74% of Europeans will not reduce online shopping
Three in four European consumers (74%) say they will stick to their pandemic online shopping levels, which means they will not cut back on their e-commerce activities now that they can shop off again. line. So it looks like the shift to e-commerce is here to stay.
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During last year’s closings, 96% of European consumers shopped online. This is up from 60% a year earlier. And it looks like the shift to online shopping is here to stay. Because 74% of consumers say they have no plans to significantly cut back on online shopping now that they can access Main Street stores again.
Not prepared for an increase in cross-border payments
This is shown in ‘the new state of retail‘, a Checkout.com report, among more than 10,000 consumers and 500 online retailers. One of the main findings is that 43 percent of retailers said they were unprepared for last year’s surge in cross-border payments across Europe. They did not have the necessary payment methods to capture demand from new European markets. This resulted in a loss of income.
80% of consumers expect to use new payment methods such as BNPL or crypto.
Strong demand for new payment methods
At the same time, 80% of consumers expect to pay using new payment methods such as Buy Now Pay Later, crypto, and digital wallets. And 30% say they are now actively interested in trying new payment methods based on their digital payment experiences over the past year. One in eight consumers has used a new digital payment method for the first time.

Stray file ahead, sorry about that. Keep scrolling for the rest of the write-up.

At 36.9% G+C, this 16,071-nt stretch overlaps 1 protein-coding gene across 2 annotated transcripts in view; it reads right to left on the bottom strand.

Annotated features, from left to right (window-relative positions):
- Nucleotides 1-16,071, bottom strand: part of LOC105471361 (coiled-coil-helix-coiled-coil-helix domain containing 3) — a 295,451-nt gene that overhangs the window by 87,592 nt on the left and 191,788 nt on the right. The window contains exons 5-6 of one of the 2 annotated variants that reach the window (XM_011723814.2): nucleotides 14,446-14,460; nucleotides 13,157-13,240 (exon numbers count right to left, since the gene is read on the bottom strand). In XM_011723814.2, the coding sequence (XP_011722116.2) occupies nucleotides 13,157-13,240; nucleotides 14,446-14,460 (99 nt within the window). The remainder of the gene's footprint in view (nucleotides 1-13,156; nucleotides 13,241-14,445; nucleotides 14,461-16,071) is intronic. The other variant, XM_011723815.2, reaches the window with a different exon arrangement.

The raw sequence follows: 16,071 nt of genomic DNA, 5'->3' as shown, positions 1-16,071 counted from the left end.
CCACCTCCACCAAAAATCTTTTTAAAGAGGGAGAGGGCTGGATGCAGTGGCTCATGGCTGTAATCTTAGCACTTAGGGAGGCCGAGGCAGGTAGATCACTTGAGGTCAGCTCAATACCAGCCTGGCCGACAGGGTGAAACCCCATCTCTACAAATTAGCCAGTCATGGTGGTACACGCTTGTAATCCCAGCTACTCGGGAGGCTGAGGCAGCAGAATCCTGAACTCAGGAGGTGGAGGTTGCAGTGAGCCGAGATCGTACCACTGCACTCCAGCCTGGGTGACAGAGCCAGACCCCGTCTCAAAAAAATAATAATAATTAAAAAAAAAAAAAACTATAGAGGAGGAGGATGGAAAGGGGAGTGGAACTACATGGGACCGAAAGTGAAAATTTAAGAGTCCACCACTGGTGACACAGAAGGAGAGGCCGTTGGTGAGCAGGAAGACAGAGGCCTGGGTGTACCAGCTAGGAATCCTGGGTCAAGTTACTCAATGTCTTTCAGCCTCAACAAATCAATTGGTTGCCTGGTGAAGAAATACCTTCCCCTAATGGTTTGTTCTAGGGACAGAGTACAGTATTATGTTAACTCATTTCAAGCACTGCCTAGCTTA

Weak points in localization performance
The report also examines the opportunities for online retailers. Localized laser payments are expected to lead to optimized revenue, but there are still localization performance issues, according to Checkout.com. For example, 74% of online retailers do not offer all payment pages in the local language. And two out of three don’t offer local payment methods in all of the countries they serve.
And 83% of online merchants do not have direct access to a local acquirer in every key market in which they operate. “It can have a negative impact on approval rates,” suggest the authors.